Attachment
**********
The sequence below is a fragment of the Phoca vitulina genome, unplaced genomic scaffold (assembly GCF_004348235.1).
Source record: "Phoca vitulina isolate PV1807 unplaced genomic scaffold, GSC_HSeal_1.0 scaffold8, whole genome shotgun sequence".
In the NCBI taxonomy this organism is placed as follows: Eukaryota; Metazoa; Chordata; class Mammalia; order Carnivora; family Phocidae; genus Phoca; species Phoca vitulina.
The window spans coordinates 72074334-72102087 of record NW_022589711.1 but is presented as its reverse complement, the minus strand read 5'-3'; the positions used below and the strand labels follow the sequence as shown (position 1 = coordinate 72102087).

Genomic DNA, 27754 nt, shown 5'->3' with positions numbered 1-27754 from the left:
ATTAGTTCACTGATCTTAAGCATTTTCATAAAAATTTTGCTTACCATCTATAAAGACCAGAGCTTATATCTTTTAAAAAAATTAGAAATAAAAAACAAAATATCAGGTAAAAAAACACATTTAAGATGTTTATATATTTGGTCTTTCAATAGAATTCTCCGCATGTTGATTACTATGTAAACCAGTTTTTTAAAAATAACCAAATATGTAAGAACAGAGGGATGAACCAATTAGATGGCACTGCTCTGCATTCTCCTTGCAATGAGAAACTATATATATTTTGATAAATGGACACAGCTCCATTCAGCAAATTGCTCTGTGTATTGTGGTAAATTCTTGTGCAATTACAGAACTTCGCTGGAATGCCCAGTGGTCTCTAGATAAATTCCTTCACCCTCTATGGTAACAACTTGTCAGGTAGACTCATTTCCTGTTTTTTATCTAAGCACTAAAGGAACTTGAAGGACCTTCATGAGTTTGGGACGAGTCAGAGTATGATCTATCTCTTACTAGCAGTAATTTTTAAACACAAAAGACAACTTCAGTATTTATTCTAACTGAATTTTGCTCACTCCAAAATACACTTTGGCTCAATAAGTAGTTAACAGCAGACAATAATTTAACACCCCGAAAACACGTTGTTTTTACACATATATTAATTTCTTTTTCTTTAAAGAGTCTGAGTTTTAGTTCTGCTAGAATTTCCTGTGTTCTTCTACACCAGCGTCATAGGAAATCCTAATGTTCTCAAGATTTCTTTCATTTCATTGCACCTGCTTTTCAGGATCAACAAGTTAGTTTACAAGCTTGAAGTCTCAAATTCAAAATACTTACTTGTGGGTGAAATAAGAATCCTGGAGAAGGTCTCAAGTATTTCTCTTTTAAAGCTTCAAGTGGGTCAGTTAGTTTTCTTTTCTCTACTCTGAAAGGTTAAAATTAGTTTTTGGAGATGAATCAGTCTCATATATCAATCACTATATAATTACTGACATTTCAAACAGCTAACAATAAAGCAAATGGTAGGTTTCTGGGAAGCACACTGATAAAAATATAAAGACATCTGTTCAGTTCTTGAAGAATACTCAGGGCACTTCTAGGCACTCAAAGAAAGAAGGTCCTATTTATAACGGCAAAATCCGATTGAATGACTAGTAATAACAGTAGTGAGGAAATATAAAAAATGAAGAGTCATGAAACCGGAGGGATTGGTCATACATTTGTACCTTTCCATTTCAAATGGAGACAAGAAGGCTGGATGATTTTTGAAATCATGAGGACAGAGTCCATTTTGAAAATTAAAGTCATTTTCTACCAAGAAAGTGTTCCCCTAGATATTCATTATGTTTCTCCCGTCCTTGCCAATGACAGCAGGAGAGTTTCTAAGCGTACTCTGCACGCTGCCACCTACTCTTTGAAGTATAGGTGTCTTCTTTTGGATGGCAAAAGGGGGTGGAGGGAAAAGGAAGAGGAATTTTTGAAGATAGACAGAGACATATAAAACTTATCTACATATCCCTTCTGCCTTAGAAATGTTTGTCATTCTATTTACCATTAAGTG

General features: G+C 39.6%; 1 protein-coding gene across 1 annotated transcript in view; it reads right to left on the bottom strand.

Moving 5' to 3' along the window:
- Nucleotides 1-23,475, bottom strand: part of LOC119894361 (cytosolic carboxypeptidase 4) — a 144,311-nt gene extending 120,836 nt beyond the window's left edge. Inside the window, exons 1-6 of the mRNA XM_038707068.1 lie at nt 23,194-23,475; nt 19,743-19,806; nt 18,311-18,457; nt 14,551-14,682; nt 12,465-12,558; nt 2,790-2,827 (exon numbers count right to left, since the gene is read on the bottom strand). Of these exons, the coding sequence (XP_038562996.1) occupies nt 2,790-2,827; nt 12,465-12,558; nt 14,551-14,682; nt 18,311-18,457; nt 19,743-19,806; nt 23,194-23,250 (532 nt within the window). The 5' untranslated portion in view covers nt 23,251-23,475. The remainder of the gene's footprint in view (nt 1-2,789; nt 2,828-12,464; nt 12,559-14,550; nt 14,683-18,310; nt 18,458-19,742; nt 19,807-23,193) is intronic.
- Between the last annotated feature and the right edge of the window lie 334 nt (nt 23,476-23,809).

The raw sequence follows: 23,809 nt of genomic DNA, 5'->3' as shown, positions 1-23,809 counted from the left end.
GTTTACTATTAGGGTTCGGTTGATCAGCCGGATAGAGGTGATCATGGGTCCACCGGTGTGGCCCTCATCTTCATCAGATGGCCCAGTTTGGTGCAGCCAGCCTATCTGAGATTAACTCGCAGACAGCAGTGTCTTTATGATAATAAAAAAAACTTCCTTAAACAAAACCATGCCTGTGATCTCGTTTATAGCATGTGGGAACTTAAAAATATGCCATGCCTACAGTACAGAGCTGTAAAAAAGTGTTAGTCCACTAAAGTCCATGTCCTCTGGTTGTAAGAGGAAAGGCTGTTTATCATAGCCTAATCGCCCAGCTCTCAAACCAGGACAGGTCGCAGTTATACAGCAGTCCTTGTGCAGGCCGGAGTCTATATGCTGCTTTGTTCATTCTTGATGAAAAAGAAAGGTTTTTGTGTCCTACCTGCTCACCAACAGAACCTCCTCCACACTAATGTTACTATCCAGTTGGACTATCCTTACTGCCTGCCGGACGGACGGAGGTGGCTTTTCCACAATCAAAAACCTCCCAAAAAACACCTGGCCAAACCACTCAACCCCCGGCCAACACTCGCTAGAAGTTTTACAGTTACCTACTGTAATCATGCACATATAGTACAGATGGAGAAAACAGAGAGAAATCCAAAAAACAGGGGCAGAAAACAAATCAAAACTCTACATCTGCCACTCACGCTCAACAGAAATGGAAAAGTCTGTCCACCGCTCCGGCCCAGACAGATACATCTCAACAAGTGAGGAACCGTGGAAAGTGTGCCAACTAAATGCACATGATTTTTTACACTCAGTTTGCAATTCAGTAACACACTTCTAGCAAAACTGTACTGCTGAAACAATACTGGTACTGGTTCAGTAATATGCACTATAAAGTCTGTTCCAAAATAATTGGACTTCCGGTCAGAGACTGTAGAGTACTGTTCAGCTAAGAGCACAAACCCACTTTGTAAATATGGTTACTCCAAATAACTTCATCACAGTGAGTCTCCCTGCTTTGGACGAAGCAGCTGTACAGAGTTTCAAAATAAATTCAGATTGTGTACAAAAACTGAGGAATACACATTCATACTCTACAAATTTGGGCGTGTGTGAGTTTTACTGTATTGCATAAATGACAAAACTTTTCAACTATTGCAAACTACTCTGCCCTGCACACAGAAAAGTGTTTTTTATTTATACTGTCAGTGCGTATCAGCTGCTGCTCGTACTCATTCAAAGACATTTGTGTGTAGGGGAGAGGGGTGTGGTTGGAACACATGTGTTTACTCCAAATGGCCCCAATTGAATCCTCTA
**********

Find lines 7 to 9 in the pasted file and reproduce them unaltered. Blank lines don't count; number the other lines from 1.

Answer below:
General features: G+C 39.6%; 1 protein-coding gene across 1 annotated transcript in view; it reads right to left on the bottom strand.

Moving 5' to 3' along the window:
- Nucleotides 1-23,475, bottom strand: part of LOC119894361 (cytosolic carboxypeptidase 4) — a 144,311-nt gene extending 120,836 nt beyond the window's left edge. Inside the window, exons 1-6 of the mRNA XM_038707068.1 lie at nt 23,194-23,475; nt 19,743-19,806; nt 18,311-18,457; nt 14,551-14,682; nt 12,465-12,558; nt 2,790-2,827 (exon numbers count right to left, since the gene is read on the bottom strand). Of these exons, the coding sequence (XP_038562996.1) occupies nt 2,790-2,827; nt 12,465-12,558; nt 14,551-14,682; nt 18,311-18,457; nt 19,743-19,806; nt 23,194-23,250 (532 nt within the window). The 5' untranslated portion in view covers nt 23,251-23,475. The remainder of the gene's footprint in view (nt 1-2,789; nt 2,828-12,464; nt 12,559-14,550; nt 14,683-18,310; nt 18,458-19,742; nt 19,807-23,193) is intronic.